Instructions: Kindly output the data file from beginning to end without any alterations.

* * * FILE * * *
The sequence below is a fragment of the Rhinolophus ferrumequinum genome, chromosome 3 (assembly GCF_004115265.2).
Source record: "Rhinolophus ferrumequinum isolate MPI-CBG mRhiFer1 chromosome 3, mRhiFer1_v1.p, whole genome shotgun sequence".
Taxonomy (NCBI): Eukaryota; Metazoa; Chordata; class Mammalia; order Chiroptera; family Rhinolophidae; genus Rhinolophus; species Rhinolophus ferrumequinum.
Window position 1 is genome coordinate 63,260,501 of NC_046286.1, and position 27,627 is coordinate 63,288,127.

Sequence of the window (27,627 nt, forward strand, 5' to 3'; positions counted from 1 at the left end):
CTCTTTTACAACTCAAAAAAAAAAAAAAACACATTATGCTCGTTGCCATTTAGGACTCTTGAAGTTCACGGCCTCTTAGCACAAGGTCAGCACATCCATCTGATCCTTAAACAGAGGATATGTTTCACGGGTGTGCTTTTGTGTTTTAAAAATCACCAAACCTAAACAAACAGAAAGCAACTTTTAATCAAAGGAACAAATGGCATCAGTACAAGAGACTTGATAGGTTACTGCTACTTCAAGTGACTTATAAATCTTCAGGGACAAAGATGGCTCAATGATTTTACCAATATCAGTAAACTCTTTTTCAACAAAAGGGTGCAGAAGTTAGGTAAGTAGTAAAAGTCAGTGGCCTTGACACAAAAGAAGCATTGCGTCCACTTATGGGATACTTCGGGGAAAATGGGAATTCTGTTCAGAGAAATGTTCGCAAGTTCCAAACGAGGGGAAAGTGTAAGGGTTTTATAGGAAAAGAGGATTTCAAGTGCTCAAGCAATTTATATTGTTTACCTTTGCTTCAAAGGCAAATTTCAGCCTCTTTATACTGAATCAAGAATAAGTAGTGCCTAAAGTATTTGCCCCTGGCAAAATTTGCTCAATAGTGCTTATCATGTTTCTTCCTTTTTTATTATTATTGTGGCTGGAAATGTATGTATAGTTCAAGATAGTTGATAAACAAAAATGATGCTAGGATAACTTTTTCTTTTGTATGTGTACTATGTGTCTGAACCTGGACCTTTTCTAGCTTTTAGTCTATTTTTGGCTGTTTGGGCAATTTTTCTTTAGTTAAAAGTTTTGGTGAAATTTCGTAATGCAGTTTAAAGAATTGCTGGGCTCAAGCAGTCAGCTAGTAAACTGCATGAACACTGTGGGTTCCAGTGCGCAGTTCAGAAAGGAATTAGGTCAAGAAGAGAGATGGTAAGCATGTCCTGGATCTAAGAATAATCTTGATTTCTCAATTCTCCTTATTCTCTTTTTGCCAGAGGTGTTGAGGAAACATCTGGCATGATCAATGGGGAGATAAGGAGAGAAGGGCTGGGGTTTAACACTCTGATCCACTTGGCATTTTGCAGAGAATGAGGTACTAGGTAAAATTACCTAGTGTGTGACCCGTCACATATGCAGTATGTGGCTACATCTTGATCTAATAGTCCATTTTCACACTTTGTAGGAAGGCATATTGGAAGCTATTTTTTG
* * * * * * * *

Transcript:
The sequence below is a fragment of the Rhinolophus ferrumequinum genome, chromosome 3 (assembly GCF_004115265.2).
Source record: "Rhinolophus ferrumequinum isolate MPI-CBG mRhiFer1 chromosome 3, mRhiFer1_v1.p, whole genome shotgun sequence".
Taxonomy (NCBI): Eukaryota; Metazoa; Chordata; class Mammalia; order Chiroptera; family Rhinolophidae; genus Rhinolophus; species Rhinolophus ferrumequinum.
Window position 1 is genome coordinate 63,260,501 of NC_046286.1, and position 27,627 is coordinate 63,288,127.

Sequence of the window (27,627 nt, forward strand, 5' to 3'; positions counted from 1 at the left end):
CTCTTTTACAACTCAAAAAAAAAAAAAAACACATTATGCTCGTTGCCATTTAGGACTCTTGAAGTTCACGGCCTCTTAGCACAAGGTCAGCACATCCATCTGATCCTTAAACAGAGGATATGTTTCACGGGTGTGCTTTTGTGTTTTAAAAATCACCAAACCTAAACAAACAGAAAGCAACTTTTAATCAAAGGAACAAATGGCATCAGTACAAGAGACTTGATAGGTTACTGCTACTTCAAGTGACTTATAAATCTTCAGGGACAAAGATGGCTCAATGATTTTACCAATATCAGTAAACTCTTTTTCAACAAAAGGGTGCAGAAGTTAGGTAAGTAGTAAAAGTCAGTGGCCTTGACACAAAAGAAGCATTGCGTCCACTTATGGGATACTTCGGGGAAAATGGGAATTCTGTTCAGAGAAATGTTCGCAAGTTCCAAACGAGGGGAAAGTGTAAGGGTTTTATAGGAAAAGAGGATTTCAAGTGCTCAAGCAATTTATATTGTTTACCTTTGCTTCAAAGGCAAATTTCAGCCTCTTTATACTGAATCAAGAATAAGTAGTGCCTAAAGTATTTGCCCCTGGCAAAATTTGCTCAATAGTGCTTATCATGTTTCTTCCTTTTTTATTATTATTGTGGCTGGAAATGTATGTATAGTTCAAGATAGTTGATAAACAAAAATGATGCTAGGATAACTTTTTCTTTTGTATGTGTACTATGTGTCTGAACCTGGACCTTTTCTAGCTTTTAGTCTATTTTTGGCTGTTTGGGCAATTTTTCTTTAGTTAAAAGTTTTGGTGAAATTTCGTAATGCAGTTTAAAGAATTGCTGGGCTCAAGCAGTCAGCTAGTAAACTGCATGAACACTGTGGGTTCCAGTGCGCAGTTCAGAAAGGAATTAGGTCAAGAAGAGAGATGGTAAGCATGTCCTGGATCTAAGAATAATCTTGATTTCTCAATTCTCCTTATTCTCTTTTTGCCAGAGGTGTTGAGGAAACATCTGGCATGATCAATGGGGAGATAAGGAGAGAAGGGCTGGGGTTTAACACTCTGATCCACTTGGCATTTTGCAGAGAATGAGGTACTAGGTAAAATTACCTAGTGTGTGACCCGTCACATATGCAGTATGTGGCTACATCTTGATCTAATAGTCCATTTTCACACTTTGTAGGAAGGCATATTGGAAGCTATTTTTTG